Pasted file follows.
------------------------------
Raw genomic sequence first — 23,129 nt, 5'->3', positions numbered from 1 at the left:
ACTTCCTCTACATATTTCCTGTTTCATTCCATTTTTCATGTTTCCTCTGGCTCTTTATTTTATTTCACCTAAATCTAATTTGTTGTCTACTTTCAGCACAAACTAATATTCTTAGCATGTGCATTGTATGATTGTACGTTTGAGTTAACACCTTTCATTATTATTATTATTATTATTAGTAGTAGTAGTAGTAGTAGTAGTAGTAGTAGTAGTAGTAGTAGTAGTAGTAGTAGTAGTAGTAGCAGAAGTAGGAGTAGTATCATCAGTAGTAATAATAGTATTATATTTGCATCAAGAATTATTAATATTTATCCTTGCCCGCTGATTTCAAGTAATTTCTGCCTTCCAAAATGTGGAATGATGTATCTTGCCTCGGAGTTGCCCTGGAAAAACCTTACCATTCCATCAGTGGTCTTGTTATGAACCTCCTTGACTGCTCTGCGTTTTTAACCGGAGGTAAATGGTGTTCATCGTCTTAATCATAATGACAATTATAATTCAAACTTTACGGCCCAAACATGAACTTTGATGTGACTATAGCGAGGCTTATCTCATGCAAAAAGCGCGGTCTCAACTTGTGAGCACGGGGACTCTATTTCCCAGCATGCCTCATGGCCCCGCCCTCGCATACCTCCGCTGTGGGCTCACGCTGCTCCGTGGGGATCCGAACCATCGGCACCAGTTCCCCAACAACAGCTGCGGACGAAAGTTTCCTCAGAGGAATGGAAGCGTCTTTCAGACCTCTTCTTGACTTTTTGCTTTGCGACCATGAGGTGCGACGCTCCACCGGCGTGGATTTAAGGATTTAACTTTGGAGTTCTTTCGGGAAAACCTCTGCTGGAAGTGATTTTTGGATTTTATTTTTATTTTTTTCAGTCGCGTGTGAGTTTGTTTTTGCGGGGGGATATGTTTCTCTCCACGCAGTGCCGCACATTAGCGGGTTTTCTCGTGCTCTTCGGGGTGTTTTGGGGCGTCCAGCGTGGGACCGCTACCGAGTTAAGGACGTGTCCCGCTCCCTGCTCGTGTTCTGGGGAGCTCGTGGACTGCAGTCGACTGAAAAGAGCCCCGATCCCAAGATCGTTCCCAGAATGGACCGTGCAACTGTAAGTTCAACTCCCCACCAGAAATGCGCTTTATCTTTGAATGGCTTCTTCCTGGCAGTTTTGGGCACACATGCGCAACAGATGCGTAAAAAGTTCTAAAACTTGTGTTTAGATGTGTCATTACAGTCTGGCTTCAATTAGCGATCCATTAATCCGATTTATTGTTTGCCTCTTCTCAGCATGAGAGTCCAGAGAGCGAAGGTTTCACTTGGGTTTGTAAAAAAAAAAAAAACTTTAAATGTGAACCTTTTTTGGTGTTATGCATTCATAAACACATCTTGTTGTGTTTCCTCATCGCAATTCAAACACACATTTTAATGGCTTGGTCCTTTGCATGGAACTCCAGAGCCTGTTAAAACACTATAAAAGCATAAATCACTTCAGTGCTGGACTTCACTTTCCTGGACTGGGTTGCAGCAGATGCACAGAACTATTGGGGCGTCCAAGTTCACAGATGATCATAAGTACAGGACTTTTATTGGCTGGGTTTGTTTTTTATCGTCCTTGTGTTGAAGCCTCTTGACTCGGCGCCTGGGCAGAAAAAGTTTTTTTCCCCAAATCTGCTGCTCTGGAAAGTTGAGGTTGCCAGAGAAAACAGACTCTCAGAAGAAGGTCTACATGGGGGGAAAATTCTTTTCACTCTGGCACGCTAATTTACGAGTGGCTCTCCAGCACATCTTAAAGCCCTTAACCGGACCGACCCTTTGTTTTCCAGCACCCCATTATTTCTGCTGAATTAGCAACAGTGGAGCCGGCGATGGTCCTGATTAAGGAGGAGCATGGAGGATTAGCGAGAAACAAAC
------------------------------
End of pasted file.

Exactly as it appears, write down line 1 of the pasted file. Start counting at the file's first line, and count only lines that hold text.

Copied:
Raw genomic sequence first — 23,129 nt, 5'->3', positions numbered from 1 at the left: